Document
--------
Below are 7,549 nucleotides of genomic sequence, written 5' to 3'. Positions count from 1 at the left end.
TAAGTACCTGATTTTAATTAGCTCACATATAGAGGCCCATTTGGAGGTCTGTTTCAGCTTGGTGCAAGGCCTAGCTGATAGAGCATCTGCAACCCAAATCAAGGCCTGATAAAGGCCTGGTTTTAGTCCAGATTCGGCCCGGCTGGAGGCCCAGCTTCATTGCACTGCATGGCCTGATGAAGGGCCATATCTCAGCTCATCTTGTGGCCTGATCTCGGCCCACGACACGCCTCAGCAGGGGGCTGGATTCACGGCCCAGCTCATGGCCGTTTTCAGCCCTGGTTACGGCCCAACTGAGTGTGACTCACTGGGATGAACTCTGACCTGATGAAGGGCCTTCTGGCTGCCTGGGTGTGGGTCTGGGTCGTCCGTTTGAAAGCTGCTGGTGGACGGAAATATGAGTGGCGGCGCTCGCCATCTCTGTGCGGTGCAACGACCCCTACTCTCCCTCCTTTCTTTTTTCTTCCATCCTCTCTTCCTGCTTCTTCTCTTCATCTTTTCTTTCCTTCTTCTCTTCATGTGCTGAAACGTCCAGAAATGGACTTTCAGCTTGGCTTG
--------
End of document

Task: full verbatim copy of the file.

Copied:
Below are 7,549 nucleotides of genomic sequence, written 5' to 3'. Positions count from 1 at the left end.
TAAGTACCTGATTTTAATTAGCTCACATATAGAGGCCCATTTGGAGGTCTGTTTCAGCTTGGTGCAAGGCCTAGCTGATAGAGCATCTGCAACCCAAATCAAGGCCTGATAAAGGCCTGGTTTTAGTCCAGATTCGGCCCGGCTGGAGGCCCAGCTTCATTGCACTGCATGGCCTGATGAAGGGCCATATCTCAGCTCATCTTGTGGCCTGATCTCGGCCCACGACACGCCTCAGCAGGGGGCTGGATTCACGGCCCAGCTCATGGCCGTTTTCAGCCCTGGTTACGGCCCAACTGAGTGTGACTCACTGGGATGAACTCTGACCTGATGAAGGGCCTTCTGGCTGCCTGGGTGTGGGTCTGGGTCGTCCGTTTGAAAGCTGCTGGTGGACGGAAATATGAGTGGCGGCGCTCGCCATCTCTGTGCGGTGCAACGACCCCTACTCTCCCTCCTTTCTTTTTTCTTCCATCCTCTCTTCCTGCTTCTTCTCTTCATCTTTTCTTTCCTTCTTCTCTTCATGTGCTGAAACGTCCAGAAATGGACTTTCAGCTTGGCTTG